Skip down to: Robert Ball, Rhonda Brewer, Charles Taube
"Becoming an artist was not one of the things I had in mind as I was growing up" says wildlife sculptor Robert Ball. "In fact, the possibility never entered my mind until much later in life. Looking back however I can see a connecting thread leading from the past to the present. That connection was a love of wildlife and the habitat providing them from sanctuary."
Living in Lake Tahoe for many years and later moving to Montana gave Robert a great opportunity to observe wildlife and gain inspiration from the rugged and beautiful land. "My wife Rae Ann was really the first artist in our family. She had learned pottery as a means of financial survival in Montana during the 1970�s. Her pottery business was doing so well that I became her assistant to keep up on the orders. Even though this was challenging work and we were quite successful at it, there was a natural desire to change direction and wildlife sculpture provided and exciting opportunity."
Primarily self-taught, Robert participated in a couple of workshops taught by renowned sculptor Gerald Balciar. "This provided a significant boost to my level of skill, inspiration, and commitment," he adds. Recognition came rapidly over the next few year with Best Of Show and Best Sculptor awards form National and International events such as the C.M. Russell auction; National Western Art Show; Pacific Rim Wildlife Art Show; Oklahoma Wildlife Art Festival; and The Calgary Stampede Western Art Show.
Robert enjoys creating his works in the timeless medium of bronze. His sculpture brings forth the unique and often whimsical nature of the animal kingdom. " I believe animals are similar to people in that each is an individual in their appearance and behavior. I try to bring that out in my work by focusing on their body attitude and facial expression," he reveals.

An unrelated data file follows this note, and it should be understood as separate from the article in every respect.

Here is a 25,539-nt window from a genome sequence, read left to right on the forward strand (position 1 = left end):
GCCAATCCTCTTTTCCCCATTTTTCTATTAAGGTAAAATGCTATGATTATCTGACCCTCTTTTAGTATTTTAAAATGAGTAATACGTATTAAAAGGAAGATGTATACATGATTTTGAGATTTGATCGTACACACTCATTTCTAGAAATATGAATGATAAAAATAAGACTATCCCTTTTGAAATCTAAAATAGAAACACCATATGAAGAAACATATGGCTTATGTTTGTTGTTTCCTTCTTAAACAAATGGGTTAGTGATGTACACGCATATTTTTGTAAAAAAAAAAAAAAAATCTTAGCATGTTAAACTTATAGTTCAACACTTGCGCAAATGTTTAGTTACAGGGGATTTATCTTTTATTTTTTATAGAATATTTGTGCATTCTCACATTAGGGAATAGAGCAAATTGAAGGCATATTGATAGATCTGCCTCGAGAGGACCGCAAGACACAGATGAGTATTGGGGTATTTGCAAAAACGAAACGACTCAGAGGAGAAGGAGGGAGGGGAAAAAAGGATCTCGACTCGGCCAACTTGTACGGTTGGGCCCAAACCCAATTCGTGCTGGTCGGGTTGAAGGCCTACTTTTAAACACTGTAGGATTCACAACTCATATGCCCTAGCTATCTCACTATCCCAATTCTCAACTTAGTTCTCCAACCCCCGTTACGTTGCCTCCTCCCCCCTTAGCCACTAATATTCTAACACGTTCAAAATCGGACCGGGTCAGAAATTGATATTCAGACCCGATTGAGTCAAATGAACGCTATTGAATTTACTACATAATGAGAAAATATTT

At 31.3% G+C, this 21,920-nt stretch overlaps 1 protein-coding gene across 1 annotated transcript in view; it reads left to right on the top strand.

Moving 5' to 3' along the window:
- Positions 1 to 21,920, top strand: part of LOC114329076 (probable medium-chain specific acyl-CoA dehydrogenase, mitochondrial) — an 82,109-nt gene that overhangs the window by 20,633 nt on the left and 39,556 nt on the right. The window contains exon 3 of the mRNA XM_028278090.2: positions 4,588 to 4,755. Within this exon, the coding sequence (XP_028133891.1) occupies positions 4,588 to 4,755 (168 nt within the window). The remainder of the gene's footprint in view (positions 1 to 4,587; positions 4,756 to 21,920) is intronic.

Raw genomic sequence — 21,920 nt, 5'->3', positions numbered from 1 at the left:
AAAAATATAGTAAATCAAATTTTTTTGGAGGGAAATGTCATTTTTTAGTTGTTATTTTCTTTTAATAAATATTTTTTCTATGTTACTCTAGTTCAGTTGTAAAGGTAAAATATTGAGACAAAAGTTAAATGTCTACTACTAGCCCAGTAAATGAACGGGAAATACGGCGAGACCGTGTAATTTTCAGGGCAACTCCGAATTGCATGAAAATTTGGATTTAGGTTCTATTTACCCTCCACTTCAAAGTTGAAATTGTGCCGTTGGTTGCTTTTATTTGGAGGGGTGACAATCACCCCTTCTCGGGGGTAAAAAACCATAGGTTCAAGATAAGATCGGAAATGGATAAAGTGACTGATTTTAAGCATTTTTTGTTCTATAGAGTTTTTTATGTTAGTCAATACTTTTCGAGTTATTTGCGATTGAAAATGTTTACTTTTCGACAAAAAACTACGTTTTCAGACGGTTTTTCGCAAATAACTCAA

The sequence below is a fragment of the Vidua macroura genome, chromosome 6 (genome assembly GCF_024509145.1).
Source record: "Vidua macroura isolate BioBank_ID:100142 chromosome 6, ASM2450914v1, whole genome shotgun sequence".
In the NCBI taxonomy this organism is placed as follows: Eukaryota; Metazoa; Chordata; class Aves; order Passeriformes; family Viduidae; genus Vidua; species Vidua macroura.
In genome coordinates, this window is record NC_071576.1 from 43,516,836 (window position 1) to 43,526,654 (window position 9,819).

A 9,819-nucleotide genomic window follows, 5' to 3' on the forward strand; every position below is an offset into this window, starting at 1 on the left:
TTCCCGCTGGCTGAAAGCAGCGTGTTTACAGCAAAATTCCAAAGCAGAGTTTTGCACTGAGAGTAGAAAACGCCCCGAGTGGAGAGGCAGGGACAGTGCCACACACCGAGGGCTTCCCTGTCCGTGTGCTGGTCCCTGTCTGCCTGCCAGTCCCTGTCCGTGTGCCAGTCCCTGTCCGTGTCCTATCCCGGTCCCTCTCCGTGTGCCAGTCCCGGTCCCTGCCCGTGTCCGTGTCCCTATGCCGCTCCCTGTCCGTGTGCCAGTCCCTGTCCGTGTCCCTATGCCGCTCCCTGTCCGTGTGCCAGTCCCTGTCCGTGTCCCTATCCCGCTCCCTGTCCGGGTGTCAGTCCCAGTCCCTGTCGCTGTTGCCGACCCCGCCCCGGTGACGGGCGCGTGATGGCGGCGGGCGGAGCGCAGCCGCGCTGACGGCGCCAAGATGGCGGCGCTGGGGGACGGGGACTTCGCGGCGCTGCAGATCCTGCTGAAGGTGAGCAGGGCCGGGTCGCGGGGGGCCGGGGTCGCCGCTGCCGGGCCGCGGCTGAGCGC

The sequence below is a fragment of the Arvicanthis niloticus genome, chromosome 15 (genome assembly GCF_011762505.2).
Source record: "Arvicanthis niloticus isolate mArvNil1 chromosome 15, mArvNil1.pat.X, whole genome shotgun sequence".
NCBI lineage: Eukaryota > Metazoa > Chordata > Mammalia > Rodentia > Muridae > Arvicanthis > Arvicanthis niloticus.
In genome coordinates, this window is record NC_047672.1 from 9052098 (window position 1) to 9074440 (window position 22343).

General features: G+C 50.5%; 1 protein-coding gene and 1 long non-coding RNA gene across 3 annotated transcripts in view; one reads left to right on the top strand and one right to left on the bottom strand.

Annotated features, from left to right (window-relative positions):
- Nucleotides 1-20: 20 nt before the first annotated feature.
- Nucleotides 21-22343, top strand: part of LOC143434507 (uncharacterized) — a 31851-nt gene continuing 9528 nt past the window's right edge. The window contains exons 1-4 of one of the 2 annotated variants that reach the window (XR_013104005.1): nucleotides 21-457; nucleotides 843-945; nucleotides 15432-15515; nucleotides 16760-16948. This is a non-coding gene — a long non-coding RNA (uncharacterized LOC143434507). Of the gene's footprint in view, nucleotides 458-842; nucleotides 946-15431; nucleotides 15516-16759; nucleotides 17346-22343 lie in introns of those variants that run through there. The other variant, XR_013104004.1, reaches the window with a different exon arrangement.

Robert spends Montana summers and Arizona winters wife his wife Rae Ann, their dogs, and a menagerie of bunnies.
Born and raised in small town in southeastern Indiana�s Ohio Valley, Rhonda Brewer developed a love for art and horses while growing up on her parents� thoroughbred horse farm. As the daughter of commercial artist for the government (mother) and painter (father), it didn�t take long for Rhonda to start creating artwork of her own. At 5 years old she began with oil paints, and by 10 she had already sold her first piece. Her teacher purchased the painting of a lioness and her cub. By 14, she had expanded her artistic talent to include clay sculptures.
While maintaining a career in law enforcement, as well as a stint as a professional model for a hat company in New York, Rhonda continued her artistic pursuits. But, it wasn�t until five years ago when she and her family moved from Hawaii to Tucson, Ariz., that Rhonda opened her studio full-time to create unique creations that focus on the preservation of history in the Southwest. A specialist in several media, including lariat vessels, custom-made jewelry, bronze sculptures and paintings, Rhonda�s fine art combines select elements of nature with the distinctive characteristics of an Old West lifestyle. Her one-of-a-kind rope baskets incorporate authentic lariats collected from working cowboys at area ranches and rodeos. Once shaped by hand, the rope is gradually fused together by an innovative burning process that produces a unique texture and color scheme.